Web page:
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Version: 2.0
(October 6, 2006)

E. F. Schumacher

7/4/2006
"Man is small, and, therefore, small is beautiful."

-E.F. Schumacher

E. F. Schumacher was born in Bonn, Germany on August 16, 1911. After studying at Oxford as a Rhodes Scholar, he immigrated to England and there drew the attention of prominent economist John Maynard Keynes with his essay "Multilateral Clearing". In 1946 he returned to Germany as a member of the British Control Commission. There, his ideas on "what was appropriate . . . in terms of scale and ownership began to take form. As he studied the restructuring of Germany's economy, the strategic role of energy, soon to become a linchpin of his thinking, became apparent to him. He became equally convinced of the necessity for currency reform as a means of preventing the concentration of wealth among the few what the expense of the many. . .(1)" Schumacher went on to serve on the U.K. Coal Board and as a columnist for the London Times.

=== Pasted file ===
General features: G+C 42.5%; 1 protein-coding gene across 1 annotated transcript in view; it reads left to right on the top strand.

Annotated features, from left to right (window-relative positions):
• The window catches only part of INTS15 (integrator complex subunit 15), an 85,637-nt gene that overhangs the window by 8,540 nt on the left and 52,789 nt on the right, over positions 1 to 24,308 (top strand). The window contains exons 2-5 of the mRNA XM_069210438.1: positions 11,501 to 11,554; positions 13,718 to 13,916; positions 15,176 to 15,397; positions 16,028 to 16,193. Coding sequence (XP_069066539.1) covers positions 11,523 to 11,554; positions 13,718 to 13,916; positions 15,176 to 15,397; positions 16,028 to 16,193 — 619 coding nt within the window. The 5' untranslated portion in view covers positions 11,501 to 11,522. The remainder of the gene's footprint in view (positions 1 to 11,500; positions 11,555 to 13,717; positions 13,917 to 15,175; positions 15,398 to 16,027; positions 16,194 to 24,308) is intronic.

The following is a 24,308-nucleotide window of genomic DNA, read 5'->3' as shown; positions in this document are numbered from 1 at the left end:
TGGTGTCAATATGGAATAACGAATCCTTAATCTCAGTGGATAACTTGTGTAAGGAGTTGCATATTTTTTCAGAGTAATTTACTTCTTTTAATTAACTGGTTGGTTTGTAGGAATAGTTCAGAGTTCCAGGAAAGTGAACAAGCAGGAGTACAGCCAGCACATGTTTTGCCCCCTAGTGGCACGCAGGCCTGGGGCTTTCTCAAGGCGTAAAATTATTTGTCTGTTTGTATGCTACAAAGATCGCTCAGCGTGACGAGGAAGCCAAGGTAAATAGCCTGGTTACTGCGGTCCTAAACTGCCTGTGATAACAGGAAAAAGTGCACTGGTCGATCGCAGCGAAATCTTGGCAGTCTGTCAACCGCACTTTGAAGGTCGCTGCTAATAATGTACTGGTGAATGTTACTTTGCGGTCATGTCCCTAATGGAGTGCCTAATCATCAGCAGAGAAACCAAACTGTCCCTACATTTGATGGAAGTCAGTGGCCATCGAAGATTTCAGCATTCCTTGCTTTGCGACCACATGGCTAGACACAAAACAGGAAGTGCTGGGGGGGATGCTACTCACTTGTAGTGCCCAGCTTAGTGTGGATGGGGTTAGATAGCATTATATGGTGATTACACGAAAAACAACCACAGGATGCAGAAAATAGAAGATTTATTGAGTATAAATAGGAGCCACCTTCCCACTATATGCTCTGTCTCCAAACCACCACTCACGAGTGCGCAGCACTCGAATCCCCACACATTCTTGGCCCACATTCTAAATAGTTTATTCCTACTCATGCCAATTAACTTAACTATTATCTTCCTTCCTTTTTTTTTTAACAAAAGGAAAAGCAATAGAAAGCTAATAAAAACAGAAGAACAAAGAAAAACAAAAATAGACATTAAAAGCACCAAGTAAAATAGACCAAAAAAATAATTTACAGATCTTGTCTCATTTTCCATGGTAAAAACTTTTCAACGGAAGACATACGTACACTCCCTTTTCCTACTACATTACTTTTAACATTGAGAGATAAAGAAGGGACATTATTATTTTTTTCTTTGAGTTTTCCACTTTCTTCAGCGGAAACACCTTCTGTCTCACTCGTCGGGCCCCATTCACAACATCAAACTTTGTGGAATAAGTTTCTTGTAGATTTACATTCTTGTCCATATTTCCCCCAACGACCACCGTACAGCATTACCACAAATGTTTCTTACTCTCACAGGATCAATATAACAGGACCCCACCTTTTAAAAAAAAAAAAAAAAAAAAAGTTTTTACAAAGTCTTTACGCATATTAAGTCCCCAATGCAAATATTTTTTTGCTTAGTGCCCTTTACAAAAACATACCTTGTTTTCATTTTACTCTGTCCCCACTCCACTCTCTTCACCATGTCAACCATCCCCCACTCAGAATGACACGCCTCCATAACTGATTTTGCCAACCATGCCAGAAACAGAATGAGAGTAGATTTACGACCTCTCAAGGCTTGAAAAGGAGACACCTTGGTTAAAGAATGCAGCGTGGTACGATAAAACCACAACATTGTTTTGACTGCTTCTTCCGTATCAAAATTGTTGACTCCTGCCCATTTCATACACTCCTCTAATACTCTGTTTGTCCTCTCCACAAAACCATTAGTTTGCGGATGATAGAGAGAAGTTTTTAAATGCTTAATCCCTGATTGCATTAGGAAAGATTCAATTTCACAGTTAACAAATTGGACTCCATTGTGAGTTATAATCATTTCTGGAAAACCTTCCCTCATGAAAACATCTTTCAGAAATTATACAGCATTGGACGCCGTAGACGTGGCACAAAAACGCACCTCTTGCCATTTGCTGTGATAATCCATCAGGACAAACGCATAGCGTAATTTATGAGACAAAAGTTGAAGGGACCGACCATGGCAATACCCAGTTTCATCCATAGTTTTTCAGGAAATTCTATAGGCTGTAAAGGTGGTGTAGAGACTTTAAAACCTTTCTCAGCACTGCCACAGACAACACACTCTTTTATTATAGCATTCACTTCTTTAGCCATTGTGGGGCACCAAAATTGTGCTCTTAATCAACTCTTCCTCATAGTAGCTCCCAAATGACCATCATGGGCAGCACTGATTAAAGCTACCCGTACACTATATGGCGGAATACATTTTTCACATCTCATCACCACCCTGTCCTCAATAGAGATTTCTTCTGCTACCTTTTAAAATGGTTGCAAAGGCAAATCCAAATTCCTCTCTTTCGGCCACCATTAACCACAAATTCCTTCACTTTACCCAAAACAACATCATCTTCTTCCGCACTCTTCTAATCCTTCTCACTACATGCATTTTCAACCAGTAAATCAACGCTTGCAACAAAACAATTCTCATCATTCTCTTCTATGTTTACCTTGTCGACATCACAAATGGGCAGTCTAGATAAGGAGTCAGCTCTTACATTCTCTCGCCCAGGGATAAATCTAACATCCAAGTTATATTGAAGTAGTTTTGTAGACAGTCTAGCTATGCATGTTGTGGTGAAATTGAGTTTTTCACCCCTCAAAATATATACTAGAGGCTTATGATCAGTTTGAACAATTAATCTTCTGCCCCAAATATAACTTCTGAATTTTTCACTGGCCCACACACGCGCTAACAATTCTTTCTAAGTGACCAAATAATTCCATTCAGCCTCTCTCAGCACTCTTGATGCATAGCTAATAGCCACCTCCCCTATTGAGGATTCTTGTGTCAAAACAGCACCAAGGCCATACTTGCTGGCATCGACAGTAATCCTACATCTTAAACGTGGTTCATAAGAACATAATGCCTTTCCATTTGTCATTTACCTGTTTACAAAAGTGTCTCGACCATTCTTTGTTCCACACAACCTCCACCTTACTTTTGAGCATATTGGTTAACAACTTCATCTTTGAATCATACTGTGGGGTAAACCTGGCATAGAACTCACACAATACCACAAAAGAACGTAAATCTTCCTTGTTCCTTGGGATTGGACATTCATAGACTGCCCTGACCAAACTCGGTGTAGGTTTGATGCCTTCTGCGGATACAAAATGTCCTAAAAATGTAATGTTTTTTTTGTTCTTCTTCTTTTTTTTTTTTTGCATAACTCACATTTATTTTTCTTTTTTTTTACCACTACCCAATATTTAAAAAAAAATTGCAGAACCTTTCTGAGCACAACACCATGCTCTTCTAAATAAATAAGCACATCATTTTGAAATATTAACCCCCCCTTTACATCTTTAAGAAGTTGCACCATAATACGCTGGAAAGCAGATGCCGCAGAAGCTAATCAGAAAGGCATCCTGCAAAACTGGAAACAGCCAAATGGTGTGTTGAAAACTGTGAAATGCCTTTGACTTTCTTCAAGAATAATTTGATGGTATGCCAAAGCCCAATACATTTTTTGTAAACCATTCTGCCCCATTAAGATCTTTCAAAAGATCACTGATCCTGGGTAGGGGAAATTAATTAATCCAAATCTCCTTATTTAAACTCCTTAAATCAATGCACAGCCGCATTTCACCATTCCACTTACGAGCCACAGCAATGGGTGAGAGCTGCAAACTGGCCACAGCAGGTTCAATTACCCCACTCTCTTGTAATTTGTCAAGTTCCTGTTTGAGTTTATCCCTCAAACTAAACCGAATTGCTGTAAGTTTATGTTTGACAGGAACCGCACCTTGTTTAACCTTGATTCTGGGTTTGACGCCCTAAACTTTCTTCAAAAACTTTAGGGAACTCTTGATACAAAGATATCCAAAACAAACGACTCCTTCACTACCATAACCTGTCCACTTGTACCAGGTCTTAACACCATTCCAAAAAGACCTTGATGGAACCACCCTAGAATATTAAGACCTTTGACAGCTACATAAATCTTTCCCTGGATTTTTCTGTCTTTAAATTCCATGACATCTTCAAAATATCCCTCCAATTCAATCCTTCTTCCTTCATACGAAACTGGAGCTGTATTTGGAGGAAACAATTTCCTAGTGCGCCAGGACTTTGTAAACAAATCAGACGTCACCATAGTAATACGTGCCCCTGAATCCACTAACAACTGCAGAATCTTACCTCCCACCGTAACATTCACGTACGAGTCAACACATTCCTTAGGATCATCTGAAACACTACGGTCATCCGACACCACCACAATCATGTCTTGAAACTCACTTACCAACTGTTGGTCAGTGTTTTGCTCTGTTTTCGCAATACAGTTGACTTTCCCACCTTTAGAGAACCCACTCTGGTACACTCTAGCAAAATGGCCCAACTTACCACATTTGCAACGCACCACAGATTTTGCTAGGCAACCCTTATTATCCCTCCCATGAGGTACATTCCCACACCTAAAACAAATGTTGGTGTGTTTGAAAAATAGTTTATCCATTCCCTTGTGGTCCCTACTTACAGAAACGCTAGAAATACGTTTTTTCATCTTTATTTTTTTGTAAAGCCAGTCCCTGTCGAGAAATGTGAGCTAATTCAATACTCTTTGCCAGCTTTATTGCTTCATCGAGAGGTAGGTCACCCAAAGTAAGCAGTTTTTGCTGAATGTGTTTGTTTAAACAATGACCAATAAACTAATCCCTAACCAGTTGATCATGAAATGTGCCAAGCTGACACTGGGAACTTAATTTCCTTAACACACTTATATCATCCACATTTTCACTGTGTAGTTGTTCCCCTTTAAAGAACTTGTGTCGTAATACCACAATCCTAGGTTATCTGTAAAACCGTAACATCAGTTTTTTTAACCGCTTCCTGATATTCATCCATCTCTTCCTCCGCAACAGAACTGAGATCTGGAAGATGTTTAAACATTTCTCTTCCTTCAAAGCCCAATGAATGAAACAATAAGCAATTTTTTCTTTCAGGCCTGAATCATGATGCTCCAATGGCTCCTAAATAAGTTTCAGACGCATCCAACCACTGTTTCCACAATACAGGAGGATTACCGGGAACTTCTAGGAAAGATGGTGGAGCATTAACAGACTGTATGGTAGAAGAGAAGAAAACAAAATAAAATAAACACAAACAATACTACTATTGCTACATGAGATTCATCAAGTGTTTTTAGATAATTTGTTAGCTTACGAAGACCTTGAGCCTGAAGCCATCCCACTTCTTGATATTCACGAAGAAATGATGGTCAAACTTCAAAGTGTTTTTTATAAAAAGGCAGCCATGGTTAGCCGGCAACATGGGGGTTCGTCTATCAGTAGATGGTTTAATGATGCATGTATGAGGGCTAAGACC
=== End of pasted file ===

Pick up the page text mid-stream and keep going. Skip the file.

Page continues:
Schumacher wrote many books and essays exploring the humanist nature of epistemology, science, and economics. His primary interest was in the alignment of economic priorities, especially with advocating placing a higher value on human life than on product or materialism. An economy, he believed, must be measured in human terms because it must serve human needs. In his essay "Buddhist Economics", Schumacher wrote that "To organise work in such a manner that it would become meaningless, boring stultifying, or nerve-racking for the worker would be little short of criminal; it would indicate a greater concern with goods than with people, an evil lack of compassion and a soul-destroying degree of attachment to the most primitive side of the worldly existence (2)."

The economic changes proposed by Schumacher have deeply influenced or at least articulated the philosophy of the sustainable agriculture movement. His position that the human and environmental elements in an economy are valid (if not the primary) concerns falls directly in line with the central goals of sustainable agriculture. Sustainable agriculture aims to provide for all, optimally improving the status quo (as Schumacher suggested) by supplying people with what society should guarantee as inherently their's - a fulfilling livelihood, safe and nutritious food, a cohesive community, and vibrant land.

(1) Todd, Nancy Jack. "E. F. Schumacher, an Appreciation." People, Land, and Community: The Collected E. F. Schumacher Society Lectures. 1997. E. F. Schumacher Society. 1 July 2006.

(2) Schumacher, E. F. "Buddhist Economics." An Economics of Peace Great Barrington: The E. F. Schumacher Society, 2001. 3.